“The invariable response to market shocks that threatened the now infamous virtuous circle of a strong currency and the bull market was decisive market intervention by the Federal Reserve and US Treasury. For example:
– Market crises triggered by the Asian meltdown, the Russian default, the collapse of LTCM, and plummeting stock prices post the NASDAQ mania, were countered by injections of liquidity by the Federal Reserve along with high profile public statements of assurance to the markets.
– The cosmetics of low inflation were fortified by debasement of Bureau of Labor Statistics inflation measures through dubious hedonic price adjustments and false productivity measures.
– A flare up in the gold price caused by a short squeeze following the Washington Agreement in 1999 was doused by fresh liquidity solicited from Kuwait, the Vatican, and Singapore. As discussed later, these maneuvers included mobilization of US gold reserves.
– The attempt to bring down long-term rates by suspending issuance of 30-year treasuries is the most recent and clumsiest of notable anti-market actions.
– In the true spirit of globalization, the government of Italy manipulated its own bond market to hide the true size of its budget deficit in order to be admitted to the European single currency. In a report published by the International Securities Market Association (November, 01), a currency bond swap was completed in 1997 to mask the true size of the countryâ€™s internal deficit. The transaction was orchestrated by Long Term Capital Management, which counted the Italian Central Bank among its clients.”
“This newly unearthed evidence leads
Pollard to conclude that the 1930s witnessed a revolutionary moment in Vatican financial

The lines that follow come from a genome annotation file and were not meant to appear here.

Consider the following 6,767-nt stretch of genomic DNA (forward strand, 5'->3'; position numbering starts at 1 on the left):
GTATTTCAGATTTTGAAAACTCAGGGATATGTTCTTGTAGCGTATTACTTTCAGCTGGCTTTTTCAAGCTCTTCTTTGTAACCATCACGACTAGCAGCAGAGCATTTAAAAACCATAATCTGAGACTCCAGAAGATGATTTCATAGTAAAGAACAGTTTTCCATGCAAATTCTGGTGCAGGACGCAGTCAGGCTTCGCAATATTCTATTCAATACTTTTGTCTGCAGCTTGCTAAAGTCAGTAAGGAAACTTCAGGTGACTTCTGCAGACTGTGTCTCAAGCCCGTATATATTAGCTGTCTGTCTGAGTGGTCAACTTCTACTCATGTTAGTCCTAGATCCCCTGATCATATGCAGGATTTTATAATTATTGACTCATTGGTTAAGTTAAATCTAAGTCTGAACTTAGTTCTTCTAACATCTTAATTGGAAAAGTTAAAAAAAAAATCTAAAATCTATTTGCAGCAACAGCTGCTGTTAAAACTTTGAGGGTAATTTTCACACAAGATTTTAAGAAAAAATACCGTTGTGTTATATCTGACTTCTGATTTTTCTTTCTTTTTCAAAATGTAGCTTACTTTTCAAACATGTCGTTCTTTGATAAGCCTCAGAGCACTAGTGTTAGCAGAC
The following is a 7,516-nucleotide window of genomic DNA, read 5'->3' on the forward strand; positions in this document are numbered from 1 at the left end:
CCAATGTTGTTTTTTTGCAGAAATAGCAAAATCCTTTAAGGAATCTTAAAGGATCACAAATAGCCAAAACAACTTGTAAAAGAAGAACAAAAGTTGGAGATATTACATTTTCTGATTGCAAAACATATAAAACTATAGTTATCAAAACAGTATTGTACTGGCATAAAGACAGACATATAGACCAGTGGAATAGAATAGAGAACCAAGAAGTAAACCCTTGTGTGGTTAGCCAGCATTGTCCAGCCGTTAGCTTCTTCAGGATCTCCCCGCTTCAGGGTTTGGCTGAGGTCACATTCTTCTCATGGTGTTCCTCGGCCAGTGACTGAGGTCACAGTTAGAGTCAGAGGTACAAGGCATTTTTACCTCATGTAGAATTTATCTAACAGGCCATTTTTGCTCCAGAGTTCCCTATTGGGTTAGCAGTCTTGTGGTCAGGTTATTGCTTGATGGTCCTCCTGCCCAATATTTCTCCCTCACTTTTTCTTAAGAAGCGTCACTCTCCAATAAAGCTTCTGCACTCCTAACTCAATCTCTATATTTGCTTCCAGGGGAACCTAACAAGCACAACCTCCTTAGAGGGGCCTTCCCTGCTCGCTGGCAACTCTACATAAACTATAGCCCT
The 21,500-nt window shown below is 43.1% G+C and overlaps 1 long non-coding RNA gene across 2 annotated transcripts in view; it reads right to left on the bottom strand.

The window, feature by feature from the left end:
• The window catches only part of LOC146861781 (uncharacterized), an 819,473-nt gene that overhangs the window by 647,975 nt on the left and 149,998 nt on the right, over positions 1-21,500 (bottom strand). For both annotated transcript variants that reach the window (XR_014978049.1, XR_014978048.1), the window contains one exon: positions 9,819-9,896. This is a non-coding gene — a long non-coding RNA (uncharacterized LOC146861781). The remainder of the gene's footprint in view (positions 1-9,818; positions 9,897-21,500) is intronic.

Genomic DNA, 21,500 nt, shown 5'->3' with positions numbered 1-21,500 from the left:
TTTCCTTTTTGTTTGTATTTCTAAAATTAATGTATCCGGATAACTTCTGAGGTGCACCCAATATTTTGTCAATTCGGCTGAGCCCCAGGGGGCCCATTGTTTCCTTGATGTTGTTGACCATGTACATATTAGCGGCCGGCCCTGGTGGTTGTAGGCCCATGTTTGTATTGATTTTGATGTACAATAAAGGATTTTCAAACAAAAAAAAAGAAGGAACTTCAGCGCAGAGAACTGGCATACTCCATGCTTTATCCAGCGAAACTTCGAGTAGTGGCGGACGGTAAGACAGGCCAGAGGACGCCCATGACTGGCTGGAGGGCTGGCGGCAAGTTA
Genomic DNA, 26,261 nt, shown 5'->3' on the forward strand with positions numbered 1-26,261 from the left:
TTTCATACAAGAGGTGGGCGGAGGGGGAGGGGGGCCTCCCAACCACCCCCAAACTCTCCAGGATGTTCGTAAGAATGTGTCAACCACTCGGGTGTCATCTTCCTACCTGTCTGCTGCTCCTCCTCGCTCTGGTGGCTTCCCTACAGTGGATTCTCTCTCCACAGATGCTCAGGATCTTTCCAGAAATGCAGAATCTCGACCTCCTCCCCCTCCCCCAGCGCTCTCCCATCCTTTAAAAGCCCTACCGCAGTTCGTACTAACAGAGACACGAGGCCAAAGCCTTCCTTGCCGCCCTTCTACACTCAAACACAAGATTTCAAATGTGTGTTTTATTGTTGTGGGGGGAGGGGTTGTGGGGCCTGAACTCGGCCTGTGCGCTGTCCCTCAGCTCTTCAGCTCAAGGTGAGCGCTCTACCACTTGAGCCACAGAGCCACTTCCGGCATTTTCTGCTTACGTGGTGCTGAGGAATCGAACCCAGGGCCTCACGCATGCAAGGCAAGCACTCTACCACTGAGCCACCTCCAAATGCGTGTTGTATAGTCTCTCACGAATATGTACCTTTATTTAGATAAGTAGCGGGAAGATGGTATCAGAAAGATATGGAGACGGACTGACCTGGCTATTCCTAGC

history. As a result of the Lateran Pacts of 1929, the Holy See received a cash payment
of 750 million lire from the Mussolini government, thereby stabilizing papal finances.
Nogara used this money to pioneer a new investment strategy that involved building up
gold reserves, diversifying into property, experimenting with various forms of arbitrage,
cultivating close connections with Swiss banks, and investing heavily in Italian economic
enterprises. As a result, by the middle of the 1930s, the Vatican â€œwas placed at the centre
of a world-wide network of banking, and other financial institutionsâ€ (p. 168), and its
traditional financial portfolio had been irrevocably altered.”
“The Vatican Bank was a successful and profitable bank. By the 1990s, the Bank had invested somewhere over US$10 billion in foreign companies. Part of what made the Bank so profitable was that it offered certain illegal services; for 5%, the Bank would launder industrialists’ money, or money of those well-connected with the Catholic Church. The money laundering scandal leaked out in 1968 due to a change in Italian financial regulations, which would have mandated more transparency. To prevent the scandal that would occur when the public learned that the Vatican Bank (which was supposed to funnel all profits directly and immediately to charity) had in fact retained most of its profits and expanded its operations, Pope Paul VI enlisted Michele Sindona as papal finance advisor to sell off assets and move money overseas to hide the full extent of Vatican wealth”